Pizza, a great classic adapted by Jean-Luc Gadreau

Pizza, a great classic adapted by Jean-Luc Gadreau

Pizza is both a simple and sophisticated dish, improvised with leftover bread dough and a few ingredients or made from a carefully studied dough kneaded with a little yeast a few days in advance. Then a long fermentation begins, with some pizza bakers several days! All these steps then make it possible to obtain a wholesome pizza with an airy and crunchy dough.

The birth of a queen, Margherita

The origin of this kitchen treasure goes back to antiquity. More than 2000 BC the Assyrians made thin pancakes with meat and vegetables. It is the ancestor of Lahmadjoun, which is still tasted in Turkey, Armenia and many Middle Eastern countries. The “contemporary” version of the pizza appears when the tomato arrives in Italy after a long journey from America.

→ PRACTICAL The tomato, attractive and full of character

In 1889 a Neapolitan chef, Raffaele Esposito, received a visit from Italy’s King Umberto Iah and Queen Margherita in Naples had the idea of ​​making a pizza in the colors of the Italian flag: green with basil, white with cheese and red with tomato. A great classic of pizzeria cards was born.

street food version

An unknown version of pizza has not yet crossed the borders of Naples, it is Pizza Fritta. It is a popular dish synonymous with street food and was born at the end of World War II. Italy suffers from bottlenecks of all kinds, the wood stoves are mostly destroyed. Some women then came up with the idea of ​​putting oil kettles on street corners and offering pizzas topped with ricotta like donuts. There are still some addresses like The Masardona in Naples to try this unusual plump pizza with melting toppings.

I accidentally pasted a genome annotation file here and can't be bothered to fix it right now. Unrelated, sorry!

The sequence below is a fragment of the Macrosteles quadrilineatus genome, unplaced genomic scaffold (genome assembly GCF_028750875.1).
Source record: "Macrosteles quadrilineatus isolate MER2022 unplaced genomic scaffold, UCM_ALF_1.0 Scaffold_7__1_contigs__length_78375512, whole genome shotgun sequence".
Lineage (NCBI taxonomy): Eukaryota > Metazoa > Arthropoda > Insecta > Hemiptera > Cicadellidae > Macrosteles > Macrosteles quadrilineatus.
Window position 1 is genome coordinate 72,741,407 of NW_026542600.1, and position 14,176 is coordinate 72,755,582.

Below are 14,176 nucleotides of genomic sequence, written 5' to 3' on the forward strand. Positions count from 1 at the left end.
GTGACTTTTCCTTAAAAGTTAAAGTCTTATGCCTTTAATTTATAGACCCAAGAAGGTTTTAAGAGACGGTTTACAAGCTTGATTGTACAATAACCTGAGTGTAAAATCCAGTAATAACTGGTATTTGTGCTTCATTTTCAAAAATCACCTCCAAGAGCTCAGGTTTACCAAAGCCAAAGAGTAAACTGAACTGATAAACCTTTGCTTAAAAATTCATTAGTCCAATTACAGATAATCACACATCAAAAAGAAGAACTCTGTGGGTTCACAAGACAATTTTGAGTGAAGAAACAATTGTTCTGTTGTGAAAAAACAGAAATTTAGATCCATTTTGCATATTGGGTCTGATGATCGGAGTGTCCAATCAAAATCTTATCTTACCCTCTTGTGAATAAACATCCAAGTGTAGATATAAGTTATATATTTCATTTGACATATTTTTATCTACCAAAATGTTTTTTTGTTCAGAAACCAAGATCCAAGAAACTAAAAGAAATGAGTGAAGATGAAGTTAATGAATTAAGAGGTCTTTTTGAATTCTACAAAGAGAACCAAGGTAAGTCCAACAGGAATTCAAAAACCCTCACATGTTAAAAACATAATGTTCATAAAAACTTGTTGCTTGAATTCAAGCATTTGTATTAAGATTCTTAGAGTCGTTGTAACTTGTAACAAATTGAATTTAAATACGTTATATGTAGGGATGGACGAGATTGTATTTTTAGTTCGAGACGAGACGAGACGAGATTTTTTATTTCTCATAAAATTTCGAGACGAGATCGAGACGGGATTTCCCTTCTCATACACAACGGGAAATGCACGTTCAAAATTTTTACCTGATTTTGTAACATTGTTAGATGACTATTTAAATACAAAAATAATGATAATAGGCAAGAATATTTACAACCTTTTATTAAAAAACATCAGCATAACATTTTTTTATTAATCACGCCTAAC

→ podcast. Jean-Luc Gadreau: “Jesus was a bon vivant”

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► The recipe

Going back to Jean-Luc Gadreau’s advice, find a good pizza recipe (I recommend the one by Simone Zanoni) and choose good products to garnish a pizza according to your inspiration.

Agape pizza with chorizo, based on a recipe by Jean-Luc Gadreau

For 4 individual pizzas

For the dough

500g of flour type 45 in France
230 g water approx
20 grams of olive oil
10 grams of salt
2 g fresh baker’s yeast

For garnish

40 cl tomato coulis
2 onions
8 strips of peppers in oil
4 mozzarella balls
120 grams of smoked bacon
12 slices of chorizo
A few sprigs of watercress
A few Treviso leaves

Knead in a food processor for 5 minutes, the flour, the crumbled yeast by pouring half the water and then the olive oil. Add the remaining water and salt and knead for 10 minutes. Then let the dough rise under a cloth for 40 minutes at room temperature.

Divide the dough into four pieces on a floured work surface, shape into balls and place in a bowl. Cover with a damp cloth and leave in the fridge for 12 to 15 hours.

Take the dough out of the fridge and let it come to room temperature for 30 minutes. Roll them out (or spread them out) into four discs of thin dough with a thicker edge.

Cover with tomato coulis (except for the edges), then add the bacon bits, mozzarella, pepper strips, and thinly sliced ​​onions.

Bake in a preheated oven at 280°C for 3 to 4 minutes. Remove from the oven, add the sprigs of watercress, chopped radicchio and chorizo. Taste immediately.

→ LISTEN. Find all the episodes of Round the Table, Season 4 of our Place des Religions podcast